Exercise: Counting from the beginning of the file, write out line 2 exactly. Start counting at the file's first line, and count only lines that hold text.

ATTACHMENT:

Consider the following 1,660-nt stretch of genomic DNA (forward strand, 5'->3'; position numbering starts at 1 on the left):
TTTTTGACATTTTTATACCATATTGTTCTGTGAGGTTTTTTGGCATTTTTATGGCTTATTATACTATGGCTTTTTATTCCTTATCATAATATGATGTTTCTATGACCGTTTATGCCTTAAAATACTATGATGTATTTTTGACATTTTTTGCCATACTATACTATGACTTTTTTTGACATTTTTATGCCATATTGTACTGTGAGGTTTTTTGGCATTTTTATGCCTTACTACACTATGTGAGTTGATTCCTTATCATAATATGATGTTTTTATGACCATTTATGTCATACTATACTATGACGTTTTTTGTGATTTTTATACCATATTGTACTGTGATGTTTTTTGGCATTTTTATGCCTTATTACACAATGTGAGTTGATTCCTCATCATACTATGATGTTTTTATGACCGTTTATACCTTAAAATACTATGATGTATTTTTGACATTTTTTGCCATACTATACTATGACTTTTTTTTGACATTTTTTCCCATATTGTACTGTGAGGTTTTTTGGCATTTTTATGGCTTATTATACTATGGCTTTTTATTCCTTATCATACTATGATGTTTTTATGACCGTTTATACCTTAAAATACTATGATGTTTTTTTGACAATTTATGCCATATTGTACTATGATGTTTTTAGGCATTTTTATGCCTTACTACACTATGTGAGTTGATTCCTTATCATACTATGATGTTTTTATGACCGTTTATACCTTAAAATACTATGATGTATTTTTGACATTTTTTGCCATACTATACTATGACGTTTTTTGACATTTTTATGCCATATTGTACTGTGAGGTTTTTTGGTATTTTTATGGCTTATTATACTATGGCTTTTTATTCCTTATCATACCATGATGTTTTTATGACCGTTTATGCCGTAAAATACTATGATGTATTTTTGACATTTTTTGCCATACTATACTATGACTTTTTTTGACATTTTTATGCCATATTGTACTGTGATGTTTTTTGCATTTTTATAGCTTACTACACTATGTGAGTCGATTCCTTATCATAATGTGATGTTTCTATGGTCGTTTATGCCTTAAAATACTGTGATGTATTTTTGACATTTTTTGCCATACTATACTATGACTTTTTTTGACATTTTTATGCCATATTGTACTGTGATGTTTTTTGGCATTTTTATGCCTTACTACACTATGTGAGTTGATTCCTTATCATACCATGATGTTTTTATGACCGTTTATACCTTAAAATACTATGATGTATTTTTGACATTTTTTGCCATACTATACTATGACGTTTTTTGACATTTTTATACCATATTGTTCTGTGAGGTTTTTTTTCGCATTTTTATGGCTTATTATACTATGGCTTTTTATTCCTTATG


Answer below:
TTTTTGACATTTTTATACCATATTGTTCTGTGAGGTTTTTTGGCATTTTTATGGCTTATTATACTATGGCTTTTTATTCCTTATCATAATATGATGTTTCTATGACCGTTTATGCCTTAAAATACTATGATGTATTTTTGACATTTTTTGCCATACTATACTATGACTTTTTTTGACATTTTTATGCCATATTGTACTGTGAGGTTTTTTGGCATTTTTATGCCTTACTACACTATGTGAGTTGATTCCTTATCATAATATGATGTTTTTATGACCATTTATGTCATACTATACTATGACGTTTTTTGTGATTTTTATACCATATTGTACTGTGATGTTTTTTGGCATTTTTATGCCTTATTACACAATGTGAGTTGATTCCTCATCATACTATGATGTTTTTATGACCGTTTATACCTTAAAATACTATGATGTATTTTTGACATTTTTTGCCATACTATACTATGACTTTTTTTTGACATTTTTTCCCATATTGTACTGTGAGGTTTTTTGGCATTTTTATGGCTTATTATACTATGGCTTTTTATTCCTTATCATACTATGATGTTTTTATGACCGTTTATACCTTAAAATACTATGATGTTTTTTTGACAATTTATGCCATATTGTACTATGATGTTTTTAGGCATTTTTATGCCTTACTACACTATGTGAGTTGATTCCTTATCATACTATGATGTTTTTATGACCGTTTATACCTTAAAATACTATGATGTATTTTTGACATTTTTTGCCATACTATACTATGACGTTTTTTGACATTTTTATGCCATATTGTACTGTGAGGTTTTTTGGTATTTTTATGGCTTATTATACTATGGCTTTTTATTCCTTATCATACCATGATGTTTTTATGACCGTTTATGCCGTAAAATACTATGATGTATTTTTGACATTTTTTGCCATACTATACTATGACTTTTTTTGACATTTTTATGCCATATTGTACTGTGATGTTTTTTGCATTTTTATAGCTTACTACACTATGTGAGTCGATTCCTTATCATAATGTGATGTTTCTATGGTCGTTTATGCCTTAAAATACTGTGATGTATTTTTGACATTTTTTGCCATACTATACTATGACTTTTTTTGACATTTTTATGCCATATTGTACTGTGATGTTTTTTGGCATTTTTATGCCTTACTACACTATGTGAGTTGATTCCTTATCATACCATGATGTTTTTATGACCGTTTATACCTTAAAATACTATGATGTATTTTTGACATTTTTTGCCATACTATACTATGACGTTTTTTGACATTTTTATACCATATTGTTCTGTGAGGTTTTTTTTCGCATTTTTATGGCTTATTATACTATGGCTTTTTATTCCTTATG